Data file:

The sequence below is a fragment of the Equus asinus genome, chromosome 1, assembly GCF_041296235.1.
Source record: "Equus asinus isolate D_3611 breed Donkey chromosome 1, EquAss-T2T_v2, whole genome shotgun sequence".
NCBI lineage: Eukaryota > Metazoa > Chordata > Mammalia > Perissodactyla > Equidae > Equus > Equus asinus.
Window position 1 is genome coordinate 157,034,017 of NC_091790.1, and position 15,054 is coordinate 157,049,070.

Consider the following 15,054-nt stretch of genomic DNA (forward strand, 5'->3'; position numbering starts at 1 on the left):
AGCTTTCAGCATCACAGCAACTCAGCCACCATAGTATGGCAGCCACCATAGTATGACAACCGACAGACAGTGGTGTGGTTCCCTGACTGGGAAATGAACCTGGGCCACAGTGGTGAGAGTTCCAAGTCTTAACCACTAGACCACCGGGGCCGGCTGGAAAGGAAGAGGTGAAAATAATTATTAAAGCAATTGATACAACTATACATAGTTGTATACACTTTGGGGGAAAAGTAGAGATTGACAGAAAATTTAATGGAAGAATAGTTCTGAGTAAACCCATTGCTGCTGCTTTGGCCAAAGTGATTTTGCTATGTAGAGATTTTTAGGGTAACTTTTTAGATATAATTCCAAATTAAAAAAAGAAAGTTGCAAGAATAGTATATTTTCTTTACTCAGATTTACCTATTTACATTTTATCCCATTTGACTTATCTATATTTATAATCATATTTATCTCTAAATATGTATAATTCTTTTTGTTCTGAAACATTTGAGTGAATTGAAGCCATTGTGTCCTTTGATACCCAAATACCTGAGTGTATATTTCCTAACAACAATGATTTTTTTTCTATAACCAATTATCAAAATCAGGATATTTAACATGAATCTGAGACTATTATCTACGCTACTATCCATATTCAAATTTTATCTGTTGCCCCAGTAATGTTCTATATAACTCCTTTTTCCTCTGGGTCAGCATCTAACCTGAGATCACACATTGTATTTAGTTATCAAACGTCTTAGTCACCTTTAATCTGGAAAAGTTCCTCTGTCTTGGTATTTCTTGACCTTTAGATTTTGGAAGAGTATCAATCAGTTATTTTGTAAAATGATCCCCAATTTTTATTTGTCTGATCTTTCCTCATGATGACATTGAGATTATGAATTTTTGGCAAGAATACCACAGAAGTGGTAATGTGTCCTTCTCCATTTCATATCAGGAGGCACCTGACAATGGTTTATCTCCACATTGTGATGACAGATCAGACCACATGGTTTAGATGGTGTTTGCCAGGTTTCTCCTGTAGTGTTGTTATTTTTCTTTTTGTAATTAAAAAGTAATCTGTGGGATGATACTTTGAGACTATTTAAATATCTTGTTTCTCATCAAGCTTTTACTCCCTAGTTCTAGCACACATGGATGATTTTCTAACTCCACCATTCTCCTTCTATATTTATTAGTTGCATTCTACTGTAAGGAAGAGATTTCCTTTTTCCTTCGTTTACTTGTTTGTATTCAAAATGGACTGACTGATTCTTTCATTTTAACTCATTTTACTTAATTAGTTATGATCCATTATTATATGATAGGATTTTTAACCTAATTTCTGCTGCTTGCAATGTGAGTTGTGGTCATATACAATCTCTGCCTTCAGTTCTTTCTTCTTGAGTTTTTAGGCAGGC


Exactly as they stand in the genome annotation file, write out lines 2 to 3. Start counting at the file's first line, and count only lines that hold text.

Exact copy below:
Source record: "Equus asinus isolate D_3611 breed Donkey chromosome 1, EquAss-T2T_v2, whole genome shotgun sequence".
NCBI lineage: Eukaryota > Metazoa > Chordata > Mammalia > Perissodactyla > Equidae > Equus > Equus asinus.